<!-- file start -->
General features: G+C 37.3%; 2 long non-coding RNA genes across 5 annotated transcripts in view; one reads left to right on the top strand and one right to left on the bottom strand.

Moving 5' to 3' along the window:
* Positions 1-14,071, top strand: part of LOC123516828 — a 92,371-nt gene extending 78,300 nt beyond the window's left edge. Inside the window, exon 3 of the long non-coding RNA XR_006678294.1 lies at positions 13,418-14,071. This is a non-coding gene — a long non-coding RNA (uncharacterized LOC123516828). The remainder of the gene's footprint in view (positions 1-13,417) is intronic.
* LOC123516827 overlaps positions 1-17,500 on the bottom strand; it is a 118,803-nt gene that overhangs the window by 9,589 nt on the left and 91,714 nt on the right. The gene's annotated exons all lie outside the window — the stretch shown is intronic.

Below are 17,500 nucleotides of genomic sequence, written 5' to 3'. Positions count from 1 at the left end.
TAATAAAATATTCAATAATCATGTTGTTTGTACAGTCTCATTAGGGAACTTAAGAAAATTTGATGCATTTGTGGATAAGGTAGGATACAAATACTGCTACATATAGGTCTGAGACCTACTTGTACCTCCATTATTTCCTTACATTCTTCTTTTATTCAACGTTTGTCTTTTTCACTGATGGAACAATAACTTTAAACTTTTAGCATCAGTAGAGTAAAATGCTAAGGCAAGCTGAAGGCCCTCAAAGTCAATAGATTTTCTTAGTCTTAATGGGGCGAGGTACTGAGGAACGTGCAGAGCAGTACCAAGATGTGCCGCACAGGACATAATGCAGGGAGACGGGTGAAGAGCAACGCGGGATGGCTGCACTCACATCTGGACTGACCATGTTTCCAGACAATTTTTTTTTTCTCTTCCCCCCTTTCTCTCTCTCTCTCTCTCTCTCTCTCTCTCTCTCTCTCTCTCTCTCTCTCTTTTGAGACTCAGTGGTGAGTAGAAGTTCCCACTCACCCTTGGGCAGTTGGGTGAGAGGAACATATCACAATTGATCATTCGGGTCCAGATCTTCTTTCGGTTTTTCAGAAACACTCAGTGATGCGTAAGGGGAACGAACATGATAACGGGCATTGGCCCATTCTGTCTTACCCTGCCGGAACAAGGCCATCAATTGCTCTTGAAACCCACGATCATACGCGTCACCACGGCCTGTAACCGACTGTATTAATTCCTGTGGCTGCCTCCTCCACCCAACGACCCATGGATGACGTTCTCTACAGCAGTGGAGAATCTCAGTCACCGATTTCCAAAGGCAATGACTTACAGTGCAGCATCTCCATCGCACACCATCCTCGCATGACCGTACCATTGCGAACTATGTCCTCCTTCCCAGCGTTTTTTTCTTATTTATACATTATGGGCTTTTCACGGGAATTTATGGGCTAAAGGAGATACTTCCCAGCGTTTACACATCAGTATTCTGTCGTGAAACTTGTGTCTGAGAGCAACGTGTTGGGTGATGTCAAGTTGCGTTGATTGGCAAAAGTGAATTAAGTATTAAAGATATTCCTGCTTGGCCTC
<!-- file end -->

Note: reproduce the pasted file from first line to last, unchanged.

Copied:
General features: G+C 37.3%; 2 long non-coding RNA genes across 5 annotated transcripts in view; one reads left to right on the top strand and one right to left on the bottom strand.

Moving 5' to 3' along the window:
* Positions 1-14,071, top strand: part of LOC123516828 — a 92,371-nt gene extending 78,300 nt beyond the window's left edge. Inside the window, exon 3 of the long non-coding RNA XR_006678294.1 lies at positions 13,418-14,071. This is a non-coding gene — a long non-coding RNA (uncharacterized LOC123516828). The remainder of the gene's footprint in view (positions 1-13,417) is intronic.
* LOC123516827 overlaps positions 1-17,500 on the bottom strand; it is a 118,803-nt gene that overhangs the window by 9,589 nt on the left and 91,714 nt on the right. The gene's annotated exons all lie outside the window — the stretch shown is intronic.

Below are 17,500 nucleotides of genomic sequence, written 5' to 3'. Positions count from 1 at the left end.
TAATAAAATATTCAATAATCATGTTGTTTGTACAGTCTCATTAGGGAACTTAAGAAAATTTGATGCATTTGTGGATAAGGTAGGATACAAATACTGCTACATATAGGTCTGAGACCTACTTGTACCTCCATTATTTCCTTACATTCTTCTTTTATTCAACGTTTGTCTTTTTCACTGATGGAACAATAACTTTAAACTTTTAGCATCAGTAGAGTAAAATGCTAAGGCAAGCTGAAGGCCCTCAAAGTCAATAGATTTTCTTAGTCTTAATGGGGCGAGGTACTGAGGAACGTGCAGAGCAGTACCAAGATGTGCCGCACAGGACATAATGCAGGGAGACGGGTGAAGAGCAACGCGGGATGGCTGCACTCACATCTGGACTGACCATGTTTCCAGACAATTTTTTTTTTCTCTTCCCCCCTTTCTCTCTCTCTCTCTCTCTCTCTCTCTCTCTCTCTCTCTCTCTCTCTCTCTTTTGAGACTCAGTGGTGAGTAGAAGTTCCCACTCACCCTTGGGCAGTTGGGTGAGAGGAACATATCACAATTGATCATTCGGGTCCAGATCTTCTTTCGGTTTTTCAGAAACACTCAGTGATGCGTAAGGGGAACGAACATGATAACGGGCATTGGCCCATTCTGTCTTACCCTGCCGGAACAAGGCCATCAATTGCTCTTGAAACCCACGATCATACGCGTCACCACGGCCTGTAACCGACTGTATTAATTCCTGTGGCTGCCTCCTCCACCCAACGACCCATGGATGACGTTCTCTACAGCAGTGGAGAATCTCAGTCACCGATTTCCAAAGGCAATGACTTACAGTGCAGCATCTCCATCGCACACCATCCTCGCATGACCGTACCATTGCGAACTATGTCCTCCTTCCCAGCGTTTTTTTCTTATTTATACATTATGGGCTTTTCACGGGAATTTATGGGCTAAAGGAGATACTTCCCAGCGTTTACACATCAGTATTCTGTCGTGAAACTTGTGTCTGAGAGCAACGTGTTGGGTGATGTCAAGTTGCGTTGATTGGCAAAAGTGAATTAAGTATTAAAGATATTCCTGCTTGGCCTC